Skyler Moore can’t escape the past in Kate White’s new psychological mystery, Between Two Strangers. The disappearance of her younger sister 12 years earlier, when Skyler was a graduate art student in Boston and her sister an undergraduate, not only haunts her, but her relationship with her mother was forever damaged. Skyler’s mother blames her for leaving Chloe at a party, though at the time she searched unsuccessfully for her sister and was mistakenly told Chloe had left with a couple who were driving her home. It’s a heart-breaking episode, and one Skyler cannot put behind her, no matter how hard she tries.
This psychic blow ended her graduate studies, she left Boston for New York and put art behind her. Now nearing her mid-30s, increasingly isolated, she has no promising relationship that would get her the one thing she really wants – a child. You may think as I did that she doesn’t appear to be a very promising maternal figure for any number of reasons, but a child is what she wants.
At least she has started creating art again, switching from painting to collage. She’s good too, and a small gallery in lower Manhattan is organising a show for her. If her art career is looking up, maybe she can scale back on the freelance graphic design gigs that have kept her barely afloat. Maybe. As the show opening approaches, a call from a lawyer in the tiny suburb of Scarsdale changes everything.
He’s the estate administrator for a wealthy, recently deceased pharmaceutical company executive who has left a bequest for Skyler. She doesn’t recognise the dead man’s name at all. How much? $3.5 million. From a stranger? Needless to say, she’s floored, but when the lawyer refers to the man by his nickname, CJ Whalen, a distant bell rings.
A dozen years ago in Boston she had a one-night stand with a lovely man the same weekend Chloe disappeared. It happened before Skyler realised she was truly missing and thought Chloe was just annoyingly out of touch. She and CJ didn’t exchange contact information, and they have never communicated since. It seems impossible that one encounter would inspire him to leave her such a gift, but the lawyer assures her it’s real. Downstairs in the building lobby, Skyler is accosted by CJ’s angry widow who certainly believes the bequest is real and threatens legal action.
Back in Manhattan, Skyler finds her apartment has been burgled, although nothing has been taken; someone tries to get into her art studio; she feels followed. Big cities offer plenty of ways for events to appear menacing, if your mind runs in that direction and Skyler’s certainly does. Author Kate White’s descriptions of the neighbourhoods where she hangs out make them feel very sketchy. An ominous movie soundtrack would fit right in.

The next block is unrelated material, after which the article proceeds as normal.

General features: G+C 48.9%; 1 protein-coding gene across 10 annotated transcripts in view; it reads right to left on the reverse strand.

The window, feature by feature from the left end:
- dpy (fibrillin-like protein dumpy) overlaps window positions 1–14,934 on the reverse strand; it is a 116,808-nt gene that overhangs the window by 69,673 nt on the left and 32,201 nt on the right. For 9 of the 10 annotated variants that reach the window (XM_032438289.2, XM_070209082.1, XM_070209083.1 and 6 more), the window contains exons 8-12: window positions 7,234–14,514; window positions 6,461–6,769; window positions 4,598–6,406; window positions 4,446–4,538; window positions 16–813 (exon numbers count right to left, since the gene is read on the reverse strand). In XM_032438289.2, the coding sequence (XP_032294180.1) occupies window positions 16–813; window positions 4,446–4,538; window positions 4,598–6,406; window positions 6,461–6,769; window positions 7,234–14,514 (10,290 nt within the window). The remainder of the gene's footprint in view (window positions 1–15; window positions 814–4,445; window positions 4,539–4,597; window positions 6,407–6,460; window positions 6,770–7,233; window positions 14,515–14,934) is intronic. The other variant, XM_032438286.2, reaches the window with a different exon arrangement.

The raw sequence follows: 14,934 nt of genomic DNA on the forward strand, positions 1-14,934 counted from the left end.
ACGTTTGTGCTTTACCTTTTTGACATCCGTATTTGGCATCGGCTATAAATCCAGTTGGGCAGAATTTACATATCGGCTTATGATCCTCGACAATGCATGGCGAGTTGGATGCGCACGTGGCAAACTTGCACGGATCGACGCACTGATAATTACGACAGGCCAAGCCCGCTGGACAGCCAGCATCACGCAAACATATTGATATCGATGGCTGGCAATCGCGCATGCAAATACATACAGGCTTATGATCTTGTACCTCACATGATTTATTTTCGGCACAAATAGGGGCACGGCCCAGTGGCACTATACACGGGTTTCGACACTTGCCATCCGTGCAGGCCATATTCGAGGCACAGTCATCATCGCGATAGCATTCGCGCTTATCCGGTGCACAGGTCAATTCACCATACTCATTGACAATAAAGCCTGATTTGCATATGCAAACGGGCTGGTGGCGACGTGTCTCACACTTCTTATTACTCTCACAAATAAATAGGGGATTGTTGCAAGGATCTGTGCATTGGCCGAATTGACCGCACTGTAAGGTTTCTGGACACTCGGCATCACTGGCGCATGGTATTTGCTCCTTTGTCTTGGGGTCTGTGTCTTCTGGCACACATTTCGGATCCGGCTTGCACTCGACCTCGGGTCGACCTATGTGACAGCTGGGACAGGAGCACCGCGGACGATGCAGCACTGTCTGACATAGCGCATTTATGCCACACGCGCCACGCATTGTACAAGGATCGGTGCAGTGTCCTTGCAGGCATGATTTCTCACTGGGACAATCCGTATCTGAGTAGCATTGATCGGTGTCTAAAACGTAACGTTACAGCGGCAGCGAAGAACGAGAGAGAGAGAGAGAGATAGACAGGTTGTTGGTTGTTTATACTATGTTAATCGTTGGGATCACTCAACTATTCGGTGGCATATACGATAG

Having been a loner for so long, she doesn’t have much of a social network to rely on until she meets a savvy neighbour, Mariko, who’s a law student and a refreshingly down-to-earth counterpoint to Skyler. A character like Skyler, who is fighting her way out of palpable distress, can become irritating, though Skyler never does. Still, Mariko seems almost too good to be true. The two women puzzle through the mysteries of CJ Whalen’s bequest, which most definitely has a dark side. There’s even a possibility that the widow may accuse her of extortion, or ‘extortion’ as the tabloids say. Yes, Skyler could give up money she never really had, but the bequest could give her a fresh start in life, freeing her to focus on her art and, most important, enabling her to afford the high costs of getting pregnant by IVF and raising a child.
If you are as sceptical of coincidence as Sherlock Holmes and most police detectives are, you may think Skyler is a bit slow to realise her windfall and the break-ins and other harassment are not separate issues. Once she finally does, White keeps the story twists coming.
Chapters about Skyler’s current life alternate with ones describing that fateful weekend – when Chloe disappeared and Skyler had her steamy Saturday with CJ. The story chugs along briskly between the two time periods, each chapter leaving you on the brink of learning something critical and time for you to develop your own theories (all of mine were wrong). With its nice pacing, it’s a highly entertaining page-turner of a story.
Also see Her Sister’s Shadow by Catherine Wimpeney or The Wicked Sister by Karen Dionne.
CFL Rating: 4 Stars